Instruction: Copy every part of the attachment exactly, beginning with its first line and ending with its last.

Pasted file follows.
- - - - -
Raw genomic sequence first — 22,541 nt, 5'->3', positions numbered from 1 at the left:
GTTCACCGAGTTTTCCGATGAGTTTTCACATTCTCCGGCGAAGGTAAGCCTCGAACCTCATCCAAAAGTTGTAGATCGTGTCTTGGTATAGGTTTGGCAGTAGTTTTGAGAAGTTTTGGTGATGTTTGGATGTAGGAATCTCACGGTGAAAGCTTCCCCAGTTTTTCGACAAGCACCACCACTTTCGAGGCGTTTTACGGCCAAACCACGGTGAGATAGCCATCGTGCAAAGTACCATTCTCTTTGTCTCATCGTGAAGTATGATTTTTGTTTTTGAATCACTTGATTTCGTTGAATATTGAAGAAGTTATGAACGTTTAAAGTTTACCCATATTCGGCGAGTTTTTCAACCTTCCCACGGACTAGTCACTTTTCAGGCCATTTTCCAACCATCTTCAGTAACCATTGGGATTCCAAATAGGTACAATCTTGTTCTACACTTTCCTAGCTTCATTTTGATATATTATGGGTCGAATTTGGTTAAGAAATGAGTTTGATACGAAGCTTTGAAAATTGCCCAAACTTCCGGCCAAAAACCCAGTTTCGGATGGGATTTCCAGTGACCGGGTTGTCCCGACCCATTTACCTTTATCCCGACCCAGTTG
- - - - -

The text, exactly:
Raw genomic sequence first — 22,541 nt, 5'->3', positions numbered from 1 at the left:
GTTCACCGAGTTTTCCGATGAGTTTTCACATTCTCCGGCGAAGGTAAGCCTCGAACCTCATCCAAAAGTTGTAGATCGTGTCTTGGTATAGGTTTGGCAGTAGTTTTGAGAAGTTTTGGTGATGTTTGGATGTAGGAATCTCACGGTGAAAGCTTCCCCAGTTTTTCGACAAGCACCACCACTTTCGAGGCGTTTTACGGCCAAACCACGGTGAGATAGCCATCGTGCAAAGTACCATTCTCTTTGTCTCATCGTGAAGTATGATTTTTGTTTTTGAATCACTTGATTTCGTTGAATATTGAAGAAGTTATGAACGTTTAAAGTTTACCCATATTCGGCGAGTTTTTCAACCTTCCCACGGACTAGTCACTTTTCAGGCCATTTTCCAACCATCTTCAGTAACCATTGGGATTCCAAATAGGTACAATCTTGTTCTACACTTTCCTAGCTTCATTTTGATATATTATGGGTCGAATTTGGTTAAGAAATGAGTTTGATACGAAGCTTTGAAAATTGCCCAAACTTCCGGCCAAAAACCCAGTTTCGGATGGGATTTCCAGTGACCGGGTTGTCCCGACCCATTTACCTTTATCCCGACCCAGTTG